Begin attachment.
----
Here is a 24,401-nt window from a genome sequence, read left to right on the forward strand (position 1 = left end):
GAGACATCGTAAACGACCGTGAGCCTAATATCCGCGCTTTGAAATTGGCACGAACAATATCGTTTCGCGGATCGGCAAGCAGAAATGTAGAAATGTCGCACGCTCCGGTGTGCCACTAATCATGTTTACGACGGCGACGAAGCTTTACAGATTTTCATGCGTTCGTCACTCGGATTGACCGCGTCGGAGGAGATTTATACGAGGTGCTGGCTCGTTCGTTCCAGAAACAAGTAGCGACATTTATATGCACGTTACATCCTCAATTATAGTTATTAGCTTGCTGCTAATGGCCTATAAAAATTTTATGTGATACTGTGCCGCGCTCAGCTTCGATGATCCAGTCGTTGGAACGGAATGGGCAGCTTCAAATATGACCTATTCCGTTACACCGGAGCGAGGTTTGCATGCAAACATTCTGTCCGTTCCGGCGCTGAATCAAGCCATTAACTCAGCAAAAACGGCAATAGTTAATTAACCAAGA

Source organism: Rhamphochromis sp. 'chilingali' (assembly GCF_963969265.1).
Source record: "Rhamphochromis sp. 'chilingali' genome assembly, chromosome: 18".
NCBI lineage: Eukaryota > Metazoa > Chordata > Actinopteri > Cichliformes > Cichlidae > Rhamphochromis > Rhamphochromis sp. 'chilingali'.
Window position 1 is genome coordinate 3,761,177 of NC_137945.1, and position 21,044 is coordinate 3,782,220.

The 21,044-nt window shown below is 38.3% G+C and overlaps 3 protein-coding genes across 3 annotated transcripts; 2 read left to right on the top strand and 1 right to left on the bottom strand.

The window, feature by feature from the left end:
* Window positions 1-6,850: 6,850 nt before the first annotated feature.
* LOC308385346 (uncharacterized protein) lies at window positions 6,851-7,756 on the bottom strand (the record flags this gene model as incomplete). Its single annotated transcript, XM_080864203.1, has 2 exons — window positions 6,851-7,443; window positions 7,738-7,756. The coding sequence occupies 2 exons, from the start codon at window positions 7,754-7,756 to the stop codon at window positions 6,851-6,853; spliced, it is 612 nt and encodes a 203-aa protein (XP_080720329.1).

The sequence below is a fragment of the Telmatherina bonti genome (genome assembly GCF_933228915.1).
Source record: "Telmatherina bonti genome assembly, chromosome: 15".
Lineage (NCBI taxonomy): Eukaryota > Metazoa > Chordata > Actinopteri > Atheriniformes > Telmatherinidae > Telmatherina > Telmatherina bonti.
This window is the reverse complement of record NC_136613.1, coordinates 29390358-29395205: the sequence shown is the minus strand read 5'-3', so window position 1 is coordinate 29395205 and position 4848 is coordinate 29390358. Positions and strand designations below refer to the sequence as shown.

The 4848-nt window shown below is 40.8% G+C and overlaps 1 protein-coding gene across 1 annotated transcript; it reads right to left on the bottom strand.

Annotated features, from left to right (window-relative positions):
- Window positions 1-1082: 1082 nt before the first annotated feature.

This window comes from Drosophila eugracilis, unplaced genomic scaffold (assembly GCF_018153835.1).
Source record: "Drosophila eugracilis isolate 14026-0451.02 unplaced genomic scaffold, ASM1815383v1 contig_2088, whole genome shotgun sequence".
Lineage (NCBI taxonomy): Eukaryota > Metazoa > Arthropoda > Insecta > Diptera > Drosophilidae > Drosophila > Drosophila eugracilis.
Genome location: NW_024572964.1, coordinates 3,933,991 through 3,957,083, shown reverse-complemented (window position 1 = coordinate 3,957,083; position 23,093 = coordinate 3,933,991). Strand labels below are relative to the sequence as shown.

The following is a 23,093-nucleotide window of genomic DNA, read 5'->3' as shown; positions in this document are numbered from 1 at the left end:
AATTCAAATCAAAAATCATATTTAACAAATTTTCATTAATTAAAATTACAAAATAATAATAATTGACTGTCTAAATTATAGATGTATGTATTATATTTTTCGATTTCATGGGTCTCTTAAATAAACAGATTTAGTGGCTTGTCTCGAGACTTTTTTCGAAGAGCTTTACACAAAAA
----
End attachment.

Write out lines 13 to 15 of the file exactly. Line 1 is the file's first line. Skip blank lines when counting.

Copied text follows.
Lineage (NCBI taxonomy): Eukaryota > Metazoa > Chordata > Actinopteri > Atheriniformes > Telmatherinidae > Telmatherina > Telmatherina bonti.
This window is the reverse complement of record NC_136613.1, coordinates 29390358-29395205: the sequence shown is the minus strand read 5'-3', so window position 1 is coordinate 29395205 and position 4848 is coordinate 29390358. Positions and strand designations below refer to the sequence as shown.

The 4848-nt window shown below is 40.8% G+C and overlaps 1 protein-coding gene across 1 annotated transcript; it reads right to left on the bottom strand.